|Barack Obama has called for stronger action over the conflict in Darfur [AFP]
The United States has responded to the International Criminal Court's unprecedented arrest warrant for Omar al-Bashir, the Sudanese president, with a carefully nuanced statement.
"The United States is strongly committed to the pursuit of peace in Sudan and believes those who have committed atrocities should be held accountable for their crimes," Gordon Duguid, a state department spokesman, said.
Barack Obama, the US president, has called for stronger international action to press Sudan to end the conflict in Darfur.
And the Obama administration's envoy to the United Nations, Susan Rice, has labelled the attacks on Darfur civilians as an "ongoing genocide".
Rice issued a statement on Tuesday saying the US "supports the ICC's actions to hold accountable those responsible for the heinous crimes in Darfur".
"The people of Sudan have suffered too much for too long, and an end to their anguish will not come easily. Those who committed atrocities in Sudan, including genocide, should be brought to justice."
|Rice has been vocal in her condemnation
of "atrocities" in Sudan [Reuters]
But the US is not a party to the treaty that established the ICC in 2002, because George Bush, Obama's predecessor, saw submission to an international court as a violation of US sovereignty.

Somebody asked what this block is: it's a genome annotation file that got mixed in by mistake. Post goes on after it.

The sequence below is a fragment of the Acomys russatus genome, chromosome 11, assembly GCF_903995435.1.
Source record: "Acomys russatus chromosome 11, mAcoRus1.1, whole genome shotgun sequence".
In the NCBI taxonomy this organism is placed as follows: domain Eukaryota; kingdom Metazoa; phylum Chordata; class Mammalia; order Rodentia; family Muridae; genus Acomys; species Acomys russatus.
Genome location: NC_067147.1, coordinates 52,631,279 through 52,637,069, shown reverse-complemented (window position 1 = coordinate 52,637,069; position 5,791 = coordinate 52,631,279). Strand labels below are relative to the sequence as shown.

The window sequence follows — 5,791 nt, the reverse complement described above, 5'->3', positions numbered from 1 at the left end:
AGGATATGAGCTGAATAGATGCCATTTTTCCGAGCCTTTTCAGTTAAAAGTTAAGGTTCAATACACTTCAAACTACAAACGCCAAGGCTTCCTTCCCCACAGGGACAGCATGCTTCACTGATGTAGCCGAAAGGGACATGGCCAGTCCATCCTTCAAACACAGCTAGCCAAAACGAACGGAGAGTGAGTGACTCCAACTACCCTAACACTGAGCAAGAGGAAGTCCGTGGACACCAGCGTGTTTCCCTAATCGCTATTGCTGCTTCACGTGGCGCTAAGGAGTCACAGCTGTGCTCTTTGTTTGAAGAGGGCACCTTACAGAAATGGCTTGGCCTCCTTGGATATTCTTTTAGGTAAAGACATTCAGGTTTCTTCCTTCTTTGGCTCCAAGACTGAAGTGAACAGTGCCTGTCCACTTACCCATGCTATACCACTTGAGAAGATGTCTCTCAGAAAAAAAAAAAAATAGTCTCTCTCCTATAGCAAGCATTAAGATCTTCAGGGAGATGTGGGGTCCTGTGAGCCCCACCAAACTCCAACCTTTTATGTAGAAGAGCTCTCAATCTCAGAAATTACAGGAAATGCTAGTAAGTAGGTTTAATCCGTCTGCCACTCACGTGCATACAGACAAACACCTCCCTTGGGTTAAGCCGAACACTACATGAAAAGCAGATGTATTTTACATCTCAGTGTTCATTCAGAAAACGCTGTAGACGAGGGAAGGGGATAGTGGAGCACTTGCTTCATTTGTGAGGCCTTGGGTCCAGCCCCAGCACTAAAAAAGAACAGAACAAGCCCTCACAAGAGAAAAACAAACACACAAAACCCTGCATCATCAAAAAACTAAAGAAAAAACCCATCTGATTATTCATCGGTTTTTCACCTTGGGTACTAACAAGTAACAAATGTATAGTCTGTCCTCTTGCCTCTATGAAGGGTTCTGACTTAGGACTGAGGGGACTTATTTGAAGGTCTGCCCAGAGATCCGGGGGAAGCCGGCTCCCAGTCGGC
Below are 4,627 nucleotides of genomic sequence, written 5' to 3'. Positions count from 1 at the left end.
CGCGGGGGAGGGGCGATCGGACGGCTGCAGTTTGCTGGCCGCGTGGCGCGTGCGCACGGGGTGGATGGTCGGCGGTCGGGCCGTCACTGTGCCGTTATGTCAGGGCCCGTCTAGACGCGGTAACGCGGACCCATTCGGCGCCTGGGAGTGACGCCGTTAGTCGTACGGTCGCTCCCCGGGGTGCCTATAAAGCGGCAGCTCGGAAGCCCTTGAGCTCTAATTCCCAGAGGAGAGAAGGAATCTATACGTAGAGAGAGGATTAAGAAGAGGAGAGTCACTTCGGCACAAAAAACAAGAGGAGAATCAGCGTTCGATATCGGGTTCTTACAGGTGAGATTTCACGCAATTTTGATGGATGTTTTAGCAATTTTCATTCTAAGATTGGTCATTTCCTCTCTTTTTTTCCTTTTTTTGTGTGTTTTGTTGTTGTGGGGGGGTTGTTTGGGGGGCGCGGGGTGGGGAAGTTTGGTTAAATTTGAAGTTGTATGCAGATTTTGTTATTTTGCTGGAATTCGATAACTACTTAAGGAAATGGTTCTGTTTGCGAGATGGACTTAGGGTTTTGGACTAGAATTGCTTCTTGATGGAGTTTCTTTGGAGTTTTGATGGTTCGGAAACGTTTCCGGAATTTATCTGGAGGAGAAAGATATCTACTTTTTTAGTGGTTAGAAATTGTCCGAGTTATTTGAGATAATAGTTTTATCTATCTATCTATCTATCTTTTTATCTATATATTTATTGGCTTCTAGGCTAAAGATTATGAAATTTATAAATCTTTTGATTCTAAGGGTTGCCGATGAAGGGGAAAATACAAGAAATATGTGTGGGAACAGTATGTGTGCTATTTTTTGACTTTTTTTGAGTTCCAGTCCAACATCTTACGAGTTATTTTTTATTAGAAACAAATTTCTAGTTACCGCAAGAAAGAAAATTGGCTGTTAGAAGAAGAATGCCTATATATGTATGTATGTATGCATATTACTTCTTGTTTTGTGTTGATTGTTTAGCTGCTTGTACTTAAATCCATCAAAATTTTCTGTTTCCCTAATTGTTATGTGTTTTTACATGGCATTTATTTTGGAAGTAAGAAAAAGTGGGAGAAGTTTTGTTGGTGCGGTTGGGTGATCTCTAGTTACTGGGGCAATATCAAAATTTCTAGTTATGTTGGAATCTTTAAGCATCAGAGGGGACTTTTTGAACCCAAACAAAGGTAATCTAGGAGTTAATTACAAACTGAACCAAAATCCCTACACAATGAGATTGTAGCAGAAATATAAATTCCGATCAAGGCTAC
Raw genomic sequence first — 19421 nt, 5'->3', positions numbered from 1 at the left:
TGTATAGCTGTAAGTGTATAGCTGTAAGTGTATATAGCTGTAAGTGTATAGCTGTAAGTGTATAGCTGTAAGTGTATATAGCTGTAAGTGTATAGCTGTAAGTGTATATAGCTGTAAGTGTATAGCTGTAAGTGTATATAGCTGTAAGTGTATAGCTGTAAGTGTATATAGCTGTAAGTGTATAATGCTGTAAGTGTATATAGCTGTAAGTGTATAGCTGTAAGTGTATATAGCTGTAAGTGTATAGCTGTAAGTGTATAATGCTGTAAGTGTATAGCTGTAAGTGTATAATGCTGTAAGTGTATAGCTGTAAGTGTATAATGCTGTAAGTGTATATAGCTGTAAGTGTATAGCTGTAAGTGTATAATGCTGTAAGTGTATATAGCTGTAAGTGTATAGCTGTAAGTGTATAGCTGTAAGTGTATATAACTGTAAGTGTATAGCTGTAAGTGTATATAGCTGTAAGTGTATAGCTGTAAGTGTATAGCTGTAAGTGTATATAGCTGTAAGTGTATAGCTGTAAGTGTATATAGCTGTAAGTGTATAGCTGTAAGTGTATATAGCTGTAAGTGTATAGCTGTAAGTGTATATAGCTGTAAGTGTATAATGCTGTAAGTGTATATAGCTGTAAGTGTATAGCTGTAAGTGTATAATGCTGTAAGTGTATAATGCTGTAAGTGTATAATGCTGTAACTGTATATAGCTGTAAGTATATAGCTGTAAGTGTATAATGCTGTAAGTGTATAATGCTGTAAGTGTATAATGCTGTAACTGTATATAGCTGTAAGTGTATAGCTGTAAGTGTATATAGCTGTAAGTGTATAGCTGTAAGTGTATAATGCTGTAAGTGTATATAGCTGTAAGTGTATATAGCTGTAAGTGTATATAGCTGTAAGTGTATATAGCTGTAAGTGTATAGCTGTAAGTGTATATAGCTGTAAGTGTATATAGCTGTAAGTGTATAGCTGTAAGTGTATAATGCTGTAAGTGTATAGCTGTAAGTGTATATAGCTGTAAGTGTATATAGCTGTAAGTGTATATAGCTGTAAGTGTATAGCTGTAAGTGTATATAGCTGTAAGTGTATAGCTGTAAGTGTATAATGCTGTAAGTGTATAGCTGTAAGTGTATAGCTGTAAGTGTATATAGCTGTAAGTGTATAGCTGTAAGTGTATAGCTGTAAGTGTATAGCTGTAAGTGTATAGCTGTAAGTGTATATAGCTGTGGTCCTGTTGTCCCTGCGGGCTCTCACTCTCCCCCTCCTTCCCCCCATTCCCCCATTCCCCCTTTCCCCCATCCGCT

So, the US state department danced around questions about whether Washington would help enforce the international arrest warrant.
Asked what the US would do if al-Bashir set foot on US territory, Duguid at first dismissed the question as "hypothetical".
Pressed on whether the US would allow anyone indicted by the ICC to freely wander around on US soil, he finally said: "I'd have to ask our lawyers."
At present 108 countries are members of the ICC.
The US is among states such as China, North Korea, Saudi Arabia, Zimbabwe and Sudan, that have not ratified the treaty and do not recognise the ICC's jurisdiction over its citizens.
US officials say the question of joining the ICC is under review.
However, they remain wary about the politically explosive prospect of members of the US military or US officials facing international criminal prosecution at some future date.